WHO PAYS THE “STUDENT-ATHLETES’” MEDICAL BILLS?

In recent Posts, I have pointed-out that the NCAA and University System in this Country seems to be acting as a Cabal. They build their respective coffers; but, maintain the sham of College Athletes being Amateurs. Thus, they get their stratospheric salaries and state-of-the-art facilities; but, hey, don’t share it with the Students (Employees)! https://thetruthoncommonsense.com/2013/04/05/the-ncaa-can-surely-do-a-better-job/.

Shortly after, in a subsequent Blog Post, I re-counted the story of Kevin Ross, back in the 1980s. After attending an inner-city high school, in Omaha, NE, Mr. Ross was recruited to play college basketball, by Creighton University, also in Omaha. After playing Basketball for four years, Mr. Ross enrolled in a high school to learn how to read and write. and he also sued Creighton for Breach of Contract, https://thetruthoncommonsense.com/2013/04/07/are-student-athletes-failed-by-the-system/.

This past Easter Sunday, Kevin Ware, a Sophomore basketball player at the University of Louisville, broke a leg in two places. during a game in the NCAA Tournament known as “March Madness”, http://www.newsday.com/sports/college/college-basketball/louisville-s-kevin-ware-leaves-vs-duke-with-broken-right-leg-1.4970728. Louisville went on, this past Monday Night, to win the National Championship. But, what about Kevin Ware?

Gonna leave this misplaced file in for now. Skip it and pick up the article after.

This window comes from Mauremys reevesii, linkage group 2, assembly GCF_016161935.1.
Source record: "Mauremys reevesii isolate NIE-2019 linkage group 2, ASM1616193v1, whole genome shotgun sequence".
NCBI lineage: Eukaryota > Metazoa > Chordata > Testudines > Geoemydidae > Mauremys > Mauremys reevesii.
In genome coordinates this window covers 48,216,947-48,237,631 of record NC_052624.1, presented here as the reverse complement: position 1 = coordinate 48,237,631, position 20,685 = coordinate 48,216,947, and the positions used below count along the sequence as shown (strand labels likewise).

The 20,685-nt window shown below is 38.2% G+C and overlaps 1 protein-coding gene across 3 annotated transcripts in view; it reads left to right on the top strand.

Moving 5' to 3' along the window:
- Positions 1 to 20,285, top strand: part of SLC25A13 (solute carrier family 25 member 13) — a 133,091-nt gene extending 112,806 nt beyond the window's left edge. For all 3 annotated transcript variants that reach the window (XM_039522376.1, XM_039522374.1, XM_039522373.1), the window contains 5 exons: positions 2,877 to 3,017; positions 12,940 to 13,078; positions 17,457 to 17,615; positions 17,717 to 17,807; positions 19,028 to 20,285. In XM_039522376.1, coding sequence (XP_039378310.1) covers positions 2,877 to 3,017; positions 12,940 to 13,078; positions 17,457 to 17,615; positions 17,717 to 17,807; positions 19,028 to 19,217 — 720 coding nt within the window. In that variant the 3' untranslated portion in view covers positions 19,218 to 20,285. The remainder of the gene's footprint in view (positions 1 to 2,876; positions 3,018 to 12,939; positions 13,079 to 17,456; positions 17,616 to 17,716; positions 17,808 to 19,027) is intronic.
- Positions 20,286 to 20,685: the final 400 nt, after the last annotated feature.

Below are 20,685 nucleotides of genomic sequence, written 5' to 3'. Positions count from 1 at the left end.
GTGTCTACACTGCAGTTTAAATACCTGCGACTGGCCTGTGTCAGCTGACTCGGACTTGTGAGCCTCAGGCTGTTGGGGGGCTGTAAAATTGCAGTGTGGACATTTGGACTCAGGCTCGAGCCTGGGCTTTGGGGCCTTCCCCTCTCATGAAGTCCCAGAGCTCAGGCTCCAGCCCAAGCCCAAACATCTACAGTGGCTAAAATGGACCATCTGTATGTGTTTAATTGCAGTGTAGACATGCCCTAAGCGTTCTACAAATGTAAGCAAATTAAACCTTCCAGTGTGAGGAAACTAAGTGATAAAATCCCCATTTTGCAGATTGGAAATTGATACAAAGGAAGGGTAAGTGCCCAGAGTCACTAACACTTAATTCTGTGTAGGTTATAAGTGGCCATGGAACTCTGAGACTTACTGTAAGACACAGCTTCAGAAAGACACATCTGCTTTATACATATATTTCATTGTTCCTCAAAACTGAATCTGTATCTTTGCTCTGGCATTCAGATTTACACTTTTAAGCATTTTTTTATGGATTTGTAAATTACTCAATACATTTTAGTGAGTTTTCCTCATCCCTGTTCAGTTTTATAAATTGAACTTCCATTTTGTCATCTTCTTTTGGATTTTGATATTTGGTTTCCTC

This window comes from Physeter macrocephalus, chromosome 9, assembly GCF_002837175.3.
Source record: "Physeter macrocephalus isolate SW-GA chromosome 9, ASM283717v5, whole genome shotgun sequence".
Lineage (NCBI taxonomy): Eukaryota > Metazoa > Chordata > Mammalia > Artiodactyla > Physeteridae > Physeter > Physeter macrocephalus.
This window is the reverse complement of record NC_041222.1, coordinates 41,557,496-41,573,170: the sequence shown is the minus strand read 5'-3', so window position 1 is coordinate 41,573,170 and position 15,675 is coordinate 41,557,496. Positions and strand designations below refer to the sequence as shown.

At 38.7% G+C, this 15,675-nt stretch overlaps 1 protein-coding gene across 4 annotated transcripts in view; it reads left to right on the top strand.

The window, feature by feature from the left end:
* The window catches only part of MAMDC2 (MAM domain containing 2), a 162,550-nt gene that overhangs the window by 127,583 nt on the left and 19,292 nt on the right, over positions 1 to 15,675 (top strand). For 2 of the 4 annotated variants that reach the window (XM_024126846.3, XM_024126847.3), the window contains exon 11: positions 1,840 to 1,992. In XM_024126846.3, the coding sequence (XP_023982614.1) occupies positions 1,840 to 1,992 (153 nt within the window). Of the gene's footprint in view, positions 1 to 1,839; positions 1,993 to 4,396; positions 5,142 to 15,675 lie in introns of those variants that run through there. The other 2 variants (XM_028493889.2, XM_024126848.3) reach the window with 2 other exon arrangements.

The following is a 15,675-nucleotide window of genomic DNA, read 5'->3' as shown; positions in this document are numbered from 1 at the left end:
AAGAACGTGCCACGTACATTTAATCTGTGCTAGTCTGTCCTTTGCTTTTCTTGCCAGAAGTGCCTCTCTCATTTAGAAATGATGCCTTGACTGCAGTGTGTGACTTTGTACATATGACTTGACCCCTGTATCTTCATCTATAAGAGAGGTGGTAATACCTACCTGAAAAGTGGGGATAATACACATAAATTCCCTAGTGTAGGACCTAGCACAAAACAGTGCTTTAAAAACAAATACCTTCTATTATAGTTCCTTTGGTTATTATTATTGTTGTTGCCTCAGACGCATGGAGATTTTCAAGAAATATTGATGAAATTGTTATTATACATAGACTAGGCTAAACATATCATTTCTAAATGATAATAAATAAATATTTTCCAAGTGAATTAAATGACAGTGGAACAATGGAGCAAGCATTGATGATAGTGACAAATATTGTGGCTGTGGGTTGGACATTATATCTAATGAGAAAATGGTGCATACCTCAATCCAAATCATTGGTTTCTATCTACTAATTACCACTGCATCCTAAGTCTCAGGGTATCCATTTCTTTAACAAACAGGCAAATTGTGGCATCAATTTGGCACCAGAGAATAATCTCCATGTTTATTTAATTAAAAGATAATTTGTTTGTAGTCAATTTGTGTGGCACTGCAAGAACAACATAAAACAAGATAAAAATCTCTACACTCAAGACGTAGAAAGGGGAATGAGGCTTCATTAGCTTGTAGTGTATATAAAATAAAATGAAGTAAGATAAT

Mr. Ware has said that he will still be able to play College Basketball. But, the question is: Will he be good enough for Louisville to keep him on the team–and, thus continue his scholarship? The linked article, from Salon.COM, http://www.salon.com/2013/03/31/will_ware_be_stuck_with_the_bill/, indicates that there may be some question as to how whether his medical bills will be covered. Generally, when an athlete leaves school, the University’s and NCAA’s responsibility ends. So, if he leaves the University, who will pay his Medical Bills–both existing and future–due to the injury. Some Players negotiate to have guarantees when they enter the Univeristy, however, we don’t know.

As you will note in the following report, from the University of Central Florida’s The Institute for Diversity and Ethics in Sport, http://www.tidesport.org/Grad%20Rates/2013%20Men’s%20Basketball%20Tournament%20Teams%20Study.pdf, the Graduation Success Rate (GSR) has increased to 70% for NCAA Men’s Basketball Players. The GSR for White Athletes is 90%, while that of African-Americans is 65%.

There is not information available to indicate Kevin Ware’s academic capabilities or whether he has advanced during his two years at Louisville–and if he has been taking courses that will fulfill degree requirements. There are two questions remaining, the answers to which might only be available in several years: Will Kevin Ware’s Total Medical Bills be covered by the University of Louisville, and/or NCAA? And, will he graduate? Hopefully, Kevin will reach all of his Career Goals.

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